Australian river bursts into flames near gas fracking site

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A river in Australia bubbling with methane gas has been filmed bursting into flames with a spark from a kitchen lighter.

Video of the Condamine River set ablaze was posted online by Jeremy Buckingham, a Greens member of the South Wales Parliament, the Australian Broadcasting Corporation reported.

In a Facebook post on April 22, Buckingham blamed nearby fracking operations for the leak of methane into the river. There are several coal seam gas fracking mines in the area, and leaks were first reported in 2012, according to the ABC.

Fracking miners drill a pipeline into the ground, which then curves horizontally and can be several miles long. Fracking fluid, which is made up of water, sand and toxic chemicals, is then pumped into the pipeline at high pressure.

The pressure forces cracks to form in rocks along the pipeline, which the sand holds open. Natural gas then flows back up through the pipeline towards the fracking well.

Critics, such as Buckingham, say high pressure from fracking causes more cracks to form in rock. Methane gas escapes from these cracks and moves towards the earth’s surface, creating flammable water and releasing toxic fumes.

The flames on the Condamine River continued to burn for more than a hour, Buckingham said, according to the ABC.

Writing on Facebook, Buckingham said “fugitive emissions could be a major contributor to climate change and make gas as dirty as burning coal.”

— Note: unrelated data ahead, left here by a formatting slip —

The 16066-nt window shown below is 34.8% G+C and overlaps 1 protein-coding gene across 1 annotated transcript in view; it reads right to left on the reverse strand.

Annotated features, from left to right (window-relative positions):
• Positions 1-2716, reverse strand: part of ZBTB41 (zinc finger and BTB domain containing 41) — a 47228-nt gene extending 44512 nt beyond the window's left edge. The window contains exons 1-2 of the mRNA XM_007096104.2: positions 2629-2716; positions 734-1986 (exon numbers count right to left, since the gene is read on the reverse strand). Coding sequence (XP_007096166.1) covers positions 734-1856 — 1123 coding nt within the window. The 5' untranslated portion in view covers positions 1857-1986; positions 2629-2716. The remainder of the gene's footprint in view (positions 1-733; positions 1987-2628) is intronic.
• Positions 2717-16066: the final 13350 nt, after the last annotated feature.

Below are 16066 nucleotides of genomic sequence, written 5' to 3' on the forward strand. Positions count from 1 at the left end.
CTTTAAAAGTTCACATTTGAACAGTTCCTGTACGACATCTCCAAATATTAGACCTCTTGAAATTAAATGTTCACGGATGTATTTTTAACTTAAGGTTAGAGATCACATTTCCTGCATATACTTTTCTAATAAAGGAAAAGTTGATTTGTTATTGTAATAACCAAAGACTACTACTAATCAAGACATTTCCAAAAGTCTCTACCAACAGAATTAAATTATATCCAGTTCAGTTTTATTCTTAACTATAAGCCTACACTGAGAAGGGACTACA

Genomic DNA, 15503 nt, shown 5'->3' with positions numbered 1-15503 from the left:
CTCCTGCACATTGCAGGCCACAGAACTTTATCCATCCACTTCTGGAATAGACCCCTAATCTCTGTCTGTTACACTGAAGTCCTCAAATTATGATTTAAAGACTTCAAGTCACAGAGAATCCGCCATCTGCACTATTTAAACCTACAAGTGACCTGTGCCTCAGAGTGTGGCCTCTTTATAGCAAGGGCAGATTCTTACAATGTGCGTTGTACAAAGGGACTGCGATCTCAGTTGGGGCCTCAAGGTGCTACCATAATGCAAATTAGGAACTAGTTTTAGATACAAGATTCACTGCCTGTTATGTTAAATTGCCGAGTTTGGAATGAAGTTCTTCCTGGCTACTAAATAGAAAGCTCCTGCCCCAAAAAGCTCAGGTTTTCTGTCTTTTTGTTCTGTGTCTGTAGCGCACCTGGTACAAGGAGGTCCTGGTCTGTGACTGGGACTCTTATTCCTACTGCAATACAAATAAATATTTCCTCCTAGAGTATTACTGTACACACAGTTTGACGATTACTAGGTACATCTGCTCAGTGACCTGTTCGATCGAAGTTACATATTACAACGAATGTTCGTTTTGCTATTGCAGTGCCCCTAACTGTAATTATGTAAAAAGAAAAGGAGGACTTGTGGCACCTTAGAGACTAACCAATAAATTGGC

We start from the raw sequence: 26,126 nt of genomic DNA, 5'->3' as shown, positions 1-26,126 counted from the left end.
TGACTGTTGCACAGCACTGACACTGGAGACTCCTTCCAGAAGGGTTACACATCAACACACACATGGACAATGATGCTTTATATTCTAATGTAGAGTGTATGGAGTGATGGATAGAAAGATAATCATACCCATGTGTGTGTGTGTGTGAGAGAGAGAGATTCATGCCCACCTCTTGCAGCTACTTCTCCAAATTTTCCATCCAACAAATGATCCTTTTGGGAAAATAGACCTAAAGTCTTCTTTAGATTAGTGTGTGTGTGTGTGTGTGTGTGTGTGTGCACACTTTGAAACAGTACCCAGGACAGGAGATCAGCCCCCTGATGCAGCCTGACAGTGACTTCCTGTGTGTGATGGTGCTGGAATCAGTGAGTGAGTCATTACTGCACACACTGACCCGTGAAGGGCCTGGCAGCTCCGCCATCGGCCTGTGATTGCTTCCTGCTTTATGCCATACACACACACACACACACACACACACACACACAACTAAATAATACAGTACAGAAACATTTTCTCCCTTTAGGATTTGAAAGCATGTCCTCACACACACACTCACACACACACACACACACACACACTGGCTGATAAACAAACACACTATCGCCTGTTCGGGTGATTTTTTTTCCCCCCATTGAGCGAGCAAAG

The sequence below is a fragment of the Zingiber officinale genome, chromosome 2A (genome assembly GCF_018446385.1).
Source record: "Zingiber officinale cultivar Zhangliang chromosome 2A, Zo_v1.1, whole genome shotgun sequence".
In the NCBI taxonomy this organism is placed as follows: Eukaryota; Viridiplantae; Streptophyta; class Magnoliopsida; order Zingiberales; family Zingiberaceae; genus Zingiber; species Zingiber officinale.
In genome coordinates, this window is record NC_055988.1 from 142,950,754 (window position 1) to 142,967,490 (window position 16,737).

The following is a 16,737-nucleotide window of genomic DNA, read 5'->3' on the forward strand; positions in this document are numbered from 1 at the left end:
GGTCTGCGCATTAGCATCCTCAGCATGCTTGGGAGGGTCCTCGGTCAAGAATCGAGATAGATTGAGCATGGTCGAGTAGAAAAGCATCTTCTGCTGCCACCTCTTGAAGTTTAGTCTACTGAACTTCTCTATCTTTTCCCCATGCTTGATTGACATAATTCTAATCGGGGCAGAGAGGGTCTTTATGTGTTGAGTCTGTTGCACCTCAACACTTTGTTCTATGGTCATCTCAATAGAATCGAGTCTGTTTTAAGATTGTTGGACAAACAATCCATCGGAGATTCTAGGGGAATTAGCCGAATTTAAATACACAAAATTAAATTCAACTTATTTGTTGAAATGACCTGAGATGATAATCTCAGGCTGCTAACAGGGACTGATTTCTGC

Buckingham also called for a ban on fracking.

“Fracking must be banned. Everywhere. No ifs, no buts, no exceptions. Ban it,” he wrote on Facebook.

RUNDOWN SHOWS:
1. Pipeline of fracking well drilled into the ground
2. Fracking fluid pumped into the pipeline
3. Hydraulic fracturing occurs in rocks
4. Natural gas moves up the pipeline towards the earth’s surface
5. High pressure creates more fractures underground
6. Methane gas escapes out of cracks and moves towards the earth’s surface

VOICEOVER (in English):

“Fracking miners drill a pipeline into the ground, which then curves horizontally and can be several miles long.”

“Fracking fluid, which is made up of water, sand and toxic chemicals, is then pumped into the pipeline at high pressure.”

“The pressure forces cracks to form in rocks along the pipeline, which the sand holds open.”

“Natural gas then flows back up through the pipeline towards the fracking well.”

“Critics say high pressure from fracking causes more cracks to form in rock.”

“Methane gas escapes from these cracks and moves towards the earth’s surface, creating flammable water and releasing toxic fumes.”

SOURCES: ABC, Facebook, Storyful
http://www.abc.net.au/news/2016-04-23/condamine-river-bubbling-methane-gas-set-alight-greens-mp/7352578
https://www.facebook.com/jeremybuckingham/videos/1170269019658951/
http://newswire.storyful.com/storylines/*/stories/126665?q=fracking